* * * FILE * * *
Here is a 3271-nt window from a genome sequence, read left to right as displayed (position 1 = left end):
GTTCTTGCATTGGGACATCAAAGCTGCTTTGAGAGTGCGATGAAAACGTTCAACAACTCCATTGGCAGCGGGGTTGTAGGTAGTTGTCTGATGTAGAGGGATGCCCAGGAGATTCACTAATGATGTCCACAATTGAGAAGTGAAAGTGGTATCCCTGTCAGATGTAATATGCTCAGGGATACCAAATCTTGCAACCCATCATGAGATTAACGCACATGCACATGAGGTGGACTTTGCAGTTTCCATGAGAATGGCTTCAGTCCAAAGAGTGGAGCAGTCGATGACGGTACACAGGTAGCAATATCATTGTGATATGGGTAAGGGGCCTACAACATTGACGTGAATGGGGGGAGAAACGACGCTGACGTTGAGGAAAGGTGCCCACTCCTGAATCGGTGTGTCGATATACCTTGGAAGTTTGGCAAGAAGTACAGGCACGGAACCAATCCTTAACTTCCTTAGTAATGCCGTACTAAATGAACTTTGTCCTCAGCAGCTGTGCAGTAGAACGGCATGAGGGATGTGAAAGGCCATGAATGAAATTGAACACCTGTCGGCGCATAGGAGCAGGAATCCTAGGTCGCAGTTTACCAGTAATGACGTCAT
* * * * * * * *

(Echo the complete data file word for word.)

Here is a 3271-nt window from a genome sequence, read left to right as displayed (position 1 = left end):
GTTCTTGCATTGGGACATCAAAGCTGCTTTGAGAGTGCGATGAAAACGTTCAACAACTCCATTGGCAGCGGGGTTGTAGGTAGTTGTCTGATGTAGAGGGATGCCCAGGAGATTCACTAATGATGTCCACAATTGAGAAGTGAAAGTGGTATCCCTGTCAGATGTAATATGCTCAGGGATACCAAATCTTGCAACCCATCATGAGATTAACGCACATGCACATGAGGTGGACTTTGCAGTTTCCATGAGAATGGCTTCAGTCCAAAGAGTGGAGCAGTCGATGACGGTACACAGGTAGCAATATCATTGTGATATGGGTAAGGGGCCTACAACATTGACGTGAATGGGGGGAGAAACGACGCTGACGTTGAGGAAAGGTGCCCACTCCTGAATCGGTGTGTCGATATACCTTGGAAGTTTGGCAAGAAGTACAGGCACGGAACCAATCCTTAACTTCCTTAGTAATGCCGTACTAAATGAACTTTGTCCTCAGCAGCTGTGCAGTAGAACGGCATGAGGGATGTGAAAGGCCATGAATGAAATTGAACACCTGTCGGCGCATAGGAGCAGGAATCCTAGGTCGCAGTTTACCAGTAATGACGTCAT